Great news to report - late last night, on the last day of the regular session, the Washington state House of Representatives passed the bill to renew the Motion Picture Competitiveness program, ESSHB 5539, by a vote of 92 to 6. Governor Gregoire now has 20 days to sign the bill into law. Hat tip to Washington Filmworks and everyone who contacted their legislators in support of the bill.
RC3, the developers of an app called "Joustin Beaver," have petitioned a Florida district court for a declaratory judgment that the app does not infringe the rights of Justin Bieber. RC3 filed the lawsuit as a preemptive strike in response to a cease and desist letter from Bieber's lawyers. In the lawsuit, RC3 claims that the app is protected speech under the First Amendment because it is a parody of Bieber's celebrity persona:
"The App, a video game, is a parody of the commercial success of the Defendant and any celebrity. The parody app portrays a beaver floating on a log down a river. The beaver presents with bangs, a lance, and a purple sweater. The beaver knocks 'Phot-Hogs' that are attempting to take his photograph into the river with his lance. The beaver also signs 'Otter-graphs.' The beaver also must dodge the 'whirlpool of success,' which will lead beaver out of control, while navigating the river."
Bieber's camp objected to the game on the grounds that it implied a false endorsement by Bieber, and infringed on his rights of publicity (i.e., his image and likeness). If the lawsuit moves forward, the outcome will likely depend on whether Bieber can show that consumers would be confused as to affiliation, sponsorship, or endorsement by Bieber. However, if RC3's parody accomplishes its purpose, consumers will not be confused because they will recognize that "Joustin Beaver" is merely making fun of Justin Bieber. Judge for yourself:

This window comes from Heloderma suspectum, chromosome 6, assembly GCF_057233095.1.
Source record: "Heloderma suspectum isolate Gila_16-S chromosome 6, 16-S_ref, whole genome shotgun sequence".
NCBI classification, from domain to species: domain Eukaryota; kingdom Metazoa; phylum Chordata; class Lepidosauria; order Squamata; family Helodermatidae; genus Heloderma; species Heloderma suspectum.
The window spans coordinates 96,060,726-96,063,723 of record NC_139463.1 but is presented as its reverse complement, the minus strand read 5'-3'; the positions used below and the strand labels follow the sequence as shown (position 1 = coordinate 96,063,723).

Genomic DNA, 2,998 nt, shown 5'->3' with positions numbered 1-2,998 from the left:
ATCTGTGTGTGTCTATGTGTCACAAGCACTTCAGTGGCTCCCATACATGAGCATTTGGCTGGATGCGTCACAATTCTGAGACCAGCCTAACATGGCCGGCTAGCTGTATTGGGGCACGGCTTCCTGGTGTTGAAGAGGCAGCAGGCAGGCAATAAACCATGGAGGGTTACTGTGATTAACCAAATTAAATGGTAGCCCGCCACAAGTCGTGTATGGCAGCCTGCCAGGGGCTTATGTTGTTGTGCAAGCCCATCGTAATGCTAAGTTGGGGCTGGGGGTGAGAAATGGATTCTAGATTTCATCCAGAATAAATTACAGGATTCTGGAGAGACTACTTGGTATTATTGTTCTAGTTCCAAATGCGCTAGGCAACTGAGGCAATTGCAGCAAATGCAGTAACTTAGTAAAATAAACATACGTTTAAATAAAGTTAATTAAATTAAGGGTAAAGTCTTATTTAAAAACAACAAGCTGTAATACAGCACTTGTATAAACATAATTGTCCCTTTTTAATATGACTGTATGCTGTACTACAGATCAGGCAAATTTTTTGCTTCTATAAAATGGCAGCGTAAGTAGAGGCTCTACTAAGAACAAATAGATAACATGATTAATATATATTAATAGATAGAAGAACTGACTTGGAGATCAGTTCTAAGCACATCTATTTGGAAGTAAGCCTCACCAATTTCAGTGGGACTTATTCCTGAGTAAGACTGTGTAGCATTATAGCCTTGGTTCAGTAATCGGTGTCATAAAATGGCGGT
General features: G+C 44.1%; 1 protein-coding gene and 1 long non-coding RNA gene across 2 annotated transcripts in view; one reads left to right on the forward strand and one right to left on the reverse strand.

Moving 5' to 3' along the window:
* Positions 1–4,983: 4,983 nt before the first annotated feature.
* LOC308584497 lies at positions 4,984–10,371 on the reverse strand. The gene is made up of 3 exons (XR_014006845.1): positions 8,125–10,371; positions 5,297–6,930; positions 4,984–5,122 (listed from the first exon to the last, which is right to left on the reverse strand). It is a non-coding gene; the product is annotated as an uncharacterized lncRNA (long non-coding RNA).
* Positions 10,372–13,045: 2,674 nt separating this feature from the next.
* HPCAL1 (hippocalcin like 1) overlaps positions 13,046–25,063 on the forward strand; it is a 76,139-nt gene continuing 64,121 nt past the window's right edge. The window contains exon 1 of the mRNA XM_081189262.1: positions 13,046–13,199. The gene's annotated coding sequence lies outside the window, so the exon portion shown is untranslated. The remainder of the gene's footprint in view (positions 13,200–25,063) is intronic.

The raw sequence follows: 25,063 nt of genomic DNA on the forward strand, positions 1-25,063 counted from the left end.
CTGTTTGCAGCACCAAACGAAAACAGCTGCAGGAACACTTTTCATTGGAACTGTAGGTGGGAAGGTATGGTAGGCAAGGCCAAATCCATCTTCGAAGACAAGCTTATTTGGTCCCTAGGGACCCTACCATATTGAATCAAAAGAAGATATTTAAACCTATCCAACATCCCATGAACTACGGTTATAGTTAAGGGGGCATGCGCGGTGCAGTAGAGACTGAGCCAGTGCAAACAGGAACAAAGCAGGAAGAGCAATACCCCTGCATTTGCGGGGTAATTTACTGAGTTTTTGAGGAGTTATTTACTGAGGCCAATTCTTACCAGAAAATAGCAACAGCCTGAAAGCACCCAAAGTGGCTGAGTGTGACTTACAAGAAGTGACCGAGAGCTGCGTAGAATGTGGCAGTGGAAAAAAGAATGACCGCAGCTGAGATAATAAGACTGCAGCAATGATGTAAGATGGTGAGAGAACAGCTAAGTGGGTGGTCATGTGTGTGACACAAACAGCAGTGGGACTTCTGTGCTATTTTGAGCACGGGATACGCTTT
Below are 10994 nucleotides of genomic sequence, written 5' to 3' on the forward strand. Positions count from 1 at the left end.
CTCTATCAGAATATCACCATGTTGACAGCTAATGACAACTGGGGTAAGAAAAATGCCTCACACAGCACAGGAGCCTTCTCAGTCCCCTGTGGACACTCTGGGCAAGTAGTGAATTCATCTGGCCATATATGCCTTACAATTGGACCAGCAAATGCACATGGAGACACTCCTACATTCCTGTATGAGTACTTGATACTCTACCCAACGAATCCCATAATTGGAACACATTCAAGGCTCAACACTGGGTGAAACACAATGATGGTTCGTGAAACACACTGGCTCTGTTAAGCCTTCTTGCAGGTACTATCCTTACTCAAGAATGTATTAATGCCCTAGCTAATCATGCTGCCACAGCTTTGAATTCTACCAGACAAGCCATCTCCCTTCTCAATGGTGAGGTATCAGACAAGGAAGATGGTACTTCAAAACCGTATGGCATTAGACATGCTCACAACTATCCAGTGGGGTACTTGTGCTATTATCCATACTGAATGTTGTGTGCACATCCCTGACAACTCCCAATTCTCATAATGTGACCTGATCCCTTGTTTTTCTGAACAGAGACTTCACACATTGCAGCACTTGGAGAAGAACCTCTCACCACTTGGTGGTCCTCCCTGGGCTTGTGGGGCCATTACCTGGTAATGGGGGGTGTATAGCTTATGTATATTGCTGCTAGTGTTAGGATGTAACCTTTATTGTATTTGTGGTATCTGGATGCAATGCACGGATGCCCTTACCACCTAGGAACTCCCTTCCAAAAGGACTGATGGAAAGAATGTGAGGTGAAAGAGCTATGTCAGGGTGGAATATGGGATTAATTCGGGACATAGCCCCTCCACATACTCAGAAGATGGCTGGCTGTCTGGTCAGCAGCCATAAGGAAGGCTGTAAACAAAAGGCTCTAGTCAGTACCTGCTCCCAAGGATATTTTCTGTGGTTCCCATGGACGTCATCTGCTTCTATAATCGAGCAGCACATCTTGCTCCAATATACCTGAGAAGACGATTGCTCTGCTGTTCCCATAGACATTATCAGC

Under the Copyright Act, public venues such as bars, restaurants, nightclubs, gyms, and the like (as well as terrestrial and online radio stations) must obtain public performance licenses from music copyright owners in order to play music. The three performing rights societies - ASCAP, BMI, and SESAC - represent music copyright owners and collect blanket licenses from the various venues where music is played in public. The performing rights organizations then distribute the income collected to the copyright owners. ASCAP has reported revenues at record high levels, totaling $935 million in 2010 alone. The reputation of the performing rights societies has been that they generally focus more on compliance rather than enforcement. However, the following case should be a cautionary tale for those who refuse to obtain the proper licenses from performing rights societies.
East Coast Foods, Inc., owner of the chain of restaurants known as "Roscoe's House of Chicken and Waffles," has lost an appeal of a judgment awarding damages, attorney's fees and costs arising out of the restaurant's failure to obtain a license from ASCAP to play music in the restaurant. The district court granted summary judgment to the Plaintiffs (consisting of various songwriters and music publishers, represented by ASCAP), based primarily on the testimony of an ASCAP representative that visited Roscoe's and heard numerous recognizable songs played by both a DJ and a live band in the restaurant. East Coast Foods challenged the testimony as expert testimony by a lay witness that should have been excluded from evidence by the district court. The Court of Appeals disagreed: